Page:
The last category of content distribution channels is paid media. This can take many forms: Pay-Per-Click (PPC) ads on SERPs, native ads on social media platforms, or sponsored content made and shared by influencers or another brand.
While paid channels can certainly boost your strategy when done right, I recommend you primarily focus on owned and earned distribution to organically and sustainably expand your reach. Ads are only beneficial as long as you keep investing in them; what’s more, people are swamped with ads all day, every day —so, there’s a higher chance of getting ignored by your targets if you’re part of that nuisance, too.
I’m sure you’ve been waiting for this section, so let’s jump right in! Here are the 6 steps to develop a winning strategy:
The very first step in any marketing strategy is thoroughly researching your target audience. Otherwise, you’ll just be making guesses about the actual needs and pain points that your clients, both current and potential, want your content to solve.
The easiest —and most effective— way to tackle this step is by creating a few different buyer personas. While these personas are fictional, they’re based on deep research about the audience you cater to, their problems, the channels they’re most likely to be found in, buying patterns, and any other trait that might help you distribute your content to them.
You can gather this information by checking the data metrics of your social media pages, your website, email subscribers, and real flesh-and-bone customers.
Once you know where your target audience is more likely to hang out, you can plan your content distribution strategy around those platforms to ensure you’ll be reaching them.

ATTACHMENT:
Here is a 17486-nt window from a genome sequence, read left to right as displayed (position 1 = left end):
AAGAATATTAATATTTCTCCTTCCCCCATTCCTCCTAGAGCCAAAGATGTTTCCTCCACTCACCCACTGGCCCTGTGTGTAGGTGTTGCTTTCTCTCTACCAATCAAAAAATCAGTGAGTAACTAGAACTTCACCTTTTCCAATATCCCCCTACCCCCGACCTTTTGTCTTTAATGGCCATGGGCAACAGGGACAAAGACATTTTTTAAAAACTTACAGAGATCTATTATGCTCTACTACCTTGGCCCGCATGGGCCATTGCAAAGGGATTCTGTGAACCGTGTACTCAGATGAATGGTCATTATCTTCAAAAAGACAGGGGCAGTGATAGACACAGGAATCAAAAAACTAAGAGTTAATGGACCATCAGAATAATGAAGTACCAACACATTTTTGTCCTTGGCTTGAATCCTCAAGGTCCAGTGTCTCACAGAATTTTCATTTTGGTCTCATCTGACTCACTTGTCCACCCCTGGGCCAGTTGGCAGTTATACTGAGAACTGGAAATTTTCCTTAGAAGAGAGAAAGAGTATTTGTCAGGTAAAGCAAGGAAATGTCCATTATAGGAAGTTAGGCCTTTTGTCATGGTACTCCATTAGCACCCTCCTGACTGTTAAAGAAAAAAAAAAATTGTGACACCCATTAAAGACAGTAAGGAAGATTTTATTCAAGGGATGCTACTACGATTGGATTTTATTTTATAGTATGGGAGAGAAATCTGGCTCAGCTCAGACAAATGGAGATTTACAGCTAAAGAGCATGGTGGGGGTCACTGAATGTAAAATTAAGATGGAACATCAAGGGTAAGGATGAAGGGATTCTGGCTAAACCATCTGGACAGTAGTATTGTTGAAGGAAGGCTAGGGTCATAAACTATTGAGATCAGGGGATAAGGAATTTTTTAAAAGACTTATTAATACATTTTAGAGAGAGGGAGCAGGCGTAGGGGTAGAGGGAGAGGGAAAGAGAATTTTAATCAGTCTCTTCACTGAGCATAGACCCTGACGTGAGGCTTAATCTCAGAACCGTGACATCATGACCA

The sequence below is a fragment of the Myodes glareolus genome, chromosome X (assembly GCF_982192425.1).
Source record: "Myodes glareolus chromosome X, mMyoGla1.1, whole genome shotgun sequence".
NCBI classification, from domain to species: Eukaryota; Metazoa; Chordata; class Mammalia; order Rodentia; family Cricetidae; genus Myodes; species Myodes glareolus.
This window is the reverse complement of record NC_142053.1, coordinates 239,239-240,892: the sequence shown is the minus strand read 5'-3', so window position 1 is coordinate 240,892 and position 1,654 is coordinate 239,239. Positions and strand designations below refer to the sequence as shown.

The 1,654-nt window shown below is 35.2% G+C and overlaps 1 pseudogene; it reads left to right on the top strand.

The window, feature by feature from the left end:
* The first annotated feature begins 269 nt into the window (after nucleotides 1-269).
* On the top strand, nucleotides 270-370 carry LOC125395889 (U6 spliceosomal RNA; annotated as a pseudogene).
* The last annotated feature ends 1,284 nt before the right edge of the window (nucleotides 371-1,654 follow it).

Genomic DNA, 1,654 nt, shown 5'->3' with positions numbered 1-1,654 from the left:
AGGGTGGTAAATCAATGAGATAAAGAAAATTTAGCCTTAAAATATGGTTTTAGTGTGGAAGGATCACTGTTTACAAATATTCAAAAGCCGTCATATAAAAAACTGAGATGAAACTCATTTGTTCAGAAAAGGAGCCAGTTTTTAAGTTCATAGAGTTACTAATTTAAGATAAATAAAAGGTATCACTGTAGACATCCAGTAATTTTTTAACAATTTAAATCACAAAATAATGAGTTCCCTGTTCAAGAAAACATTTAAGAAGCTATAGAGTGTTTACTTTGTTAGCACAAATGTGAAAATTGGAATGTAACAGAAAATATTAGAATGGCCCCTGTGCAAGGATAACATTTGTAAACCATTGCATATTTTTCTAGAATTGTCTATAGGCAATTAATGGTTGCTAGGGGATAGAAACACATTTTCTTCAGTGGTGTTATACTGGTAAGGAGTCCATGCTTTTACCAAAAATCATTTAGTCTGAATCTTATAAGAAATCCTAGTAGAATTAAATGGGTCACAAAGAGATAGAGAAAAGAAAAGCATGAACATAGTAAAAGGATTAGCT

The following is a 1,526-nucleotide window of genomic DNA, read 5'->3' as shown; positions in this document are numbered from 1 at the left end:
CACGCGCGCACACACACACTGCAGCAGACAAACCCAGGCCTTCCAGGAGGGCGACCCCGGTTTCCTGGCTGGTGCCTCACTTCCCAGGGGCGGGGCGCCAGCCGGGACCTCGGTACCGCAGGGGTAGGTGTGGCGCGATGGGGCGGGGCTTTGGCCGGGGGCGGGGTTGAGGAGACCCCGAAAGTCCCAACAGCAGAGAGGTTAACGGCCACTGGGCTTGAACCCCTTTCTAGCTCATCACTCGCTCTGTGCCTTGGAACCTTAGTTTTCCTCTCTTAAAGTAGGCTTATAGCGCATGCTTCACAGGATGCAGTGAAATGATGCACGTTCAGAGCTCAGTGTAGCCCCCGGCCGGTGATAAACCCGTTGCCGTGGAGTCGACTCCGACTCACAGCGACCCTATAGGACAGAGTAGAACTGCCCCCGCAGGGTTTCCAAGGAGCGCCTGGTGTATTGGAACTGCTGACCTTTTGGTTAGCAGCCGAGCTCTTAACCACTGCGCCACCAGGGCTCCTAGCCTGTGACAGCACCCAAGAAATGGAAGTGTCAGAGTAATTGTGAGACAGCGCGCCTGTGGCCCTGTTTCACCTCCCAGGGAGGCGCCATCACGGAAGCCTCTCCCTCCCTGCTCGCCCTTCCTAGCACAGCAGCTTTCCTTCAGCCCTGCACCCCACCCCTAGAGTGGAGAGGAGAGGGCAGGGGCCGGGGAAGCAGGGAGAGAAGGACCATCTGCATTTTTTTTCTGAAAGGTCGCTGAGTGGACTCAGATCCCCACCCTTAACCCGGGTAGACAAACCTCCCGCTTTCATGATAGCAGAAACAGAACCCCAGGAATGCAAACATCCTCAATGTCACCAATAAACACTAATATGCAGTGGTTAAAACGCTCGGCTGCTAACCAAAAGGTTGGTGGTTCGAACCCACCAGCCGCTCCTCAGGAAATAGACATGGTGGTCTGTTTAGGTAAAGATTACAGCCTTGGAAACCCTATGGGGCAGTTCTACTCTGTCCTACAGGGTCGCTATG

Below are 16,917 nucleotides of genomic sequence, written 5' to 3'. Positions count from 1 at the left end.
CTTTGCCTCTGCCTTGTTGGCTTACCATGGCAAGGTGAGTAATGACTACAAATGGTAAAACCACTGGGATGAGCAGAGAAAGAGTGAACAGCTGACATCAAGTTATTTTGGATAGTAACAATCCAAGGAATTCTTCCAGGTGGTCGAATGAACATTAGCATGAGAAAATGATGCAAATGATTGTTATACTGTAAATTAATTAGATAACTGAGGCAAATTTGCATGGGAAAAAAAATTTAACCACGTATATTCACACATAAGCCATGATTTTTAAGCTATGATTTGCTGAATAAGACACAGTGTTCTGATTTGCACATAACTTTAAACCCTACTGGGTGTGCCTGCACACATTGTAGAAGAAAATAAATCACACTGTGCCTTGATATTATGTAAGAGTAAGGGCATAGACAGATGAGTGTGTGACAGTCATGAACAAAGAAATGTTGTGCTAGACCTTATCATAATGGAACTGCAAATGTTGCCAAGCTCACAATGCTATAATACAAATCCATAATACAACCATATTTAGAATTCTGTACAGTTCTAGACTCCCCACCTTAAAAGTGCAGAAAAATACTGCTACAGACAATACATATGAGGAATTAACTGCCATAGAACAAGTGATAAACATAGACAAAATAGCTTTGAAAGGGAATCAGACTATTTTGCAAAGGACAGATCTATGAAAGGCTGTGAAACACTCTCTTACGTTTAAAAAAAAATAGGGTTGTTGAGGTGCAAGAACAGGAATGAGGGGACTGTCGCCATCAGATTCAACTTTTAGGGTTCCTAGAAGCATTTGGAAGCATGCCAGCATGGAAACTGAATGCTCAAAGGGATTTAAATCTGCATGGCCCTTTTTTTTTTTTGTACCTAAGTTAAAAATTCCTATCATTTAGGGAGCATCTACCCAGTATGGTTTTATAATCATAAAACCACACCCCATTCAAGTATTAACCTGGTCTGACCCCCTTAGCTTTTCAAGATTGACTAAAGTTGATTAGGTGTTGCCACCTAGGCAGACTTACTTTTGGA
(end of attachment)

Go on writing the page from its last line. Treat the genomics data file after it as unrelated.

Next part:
Determining the channels you’ll be focusing on also lets you know which existing content pieces can be repurposed and posted elsewhere, breathing new life into them and increasing their value. For example, you might find out that you’ve got a considerable number of potential targets on Twitter, so you can easily trim and edit a published blog post to adapt it into a thread!
In order to choose your distribution channels, you’ll need to assess your existing content regarding its historical performance metrics on different platforms, as well as take your previous audience research into account.
Before deciding on the types of content you’ll be publishing, you need a clear picture of the business goals you’re trying to achieve. I recommend you associate each goal with a number of KPIs that align with it, so you’ll be able to measure your results later on.
For example, if you’re looking to boost your social media presence, then you’ll want to keep track of follower growth, impressions, and shares. On the other hand, if you’re focused on improving brand awareness, you’ll focus on increasing website traffic, number of backlinks, keyword rankings, and shares.
Finally, the content part of a content distribution strategy! Now that you know where your audience is more likely to find your business, you can create content that best adapts to those channels.
Here are some examples of what you can share on which platforms: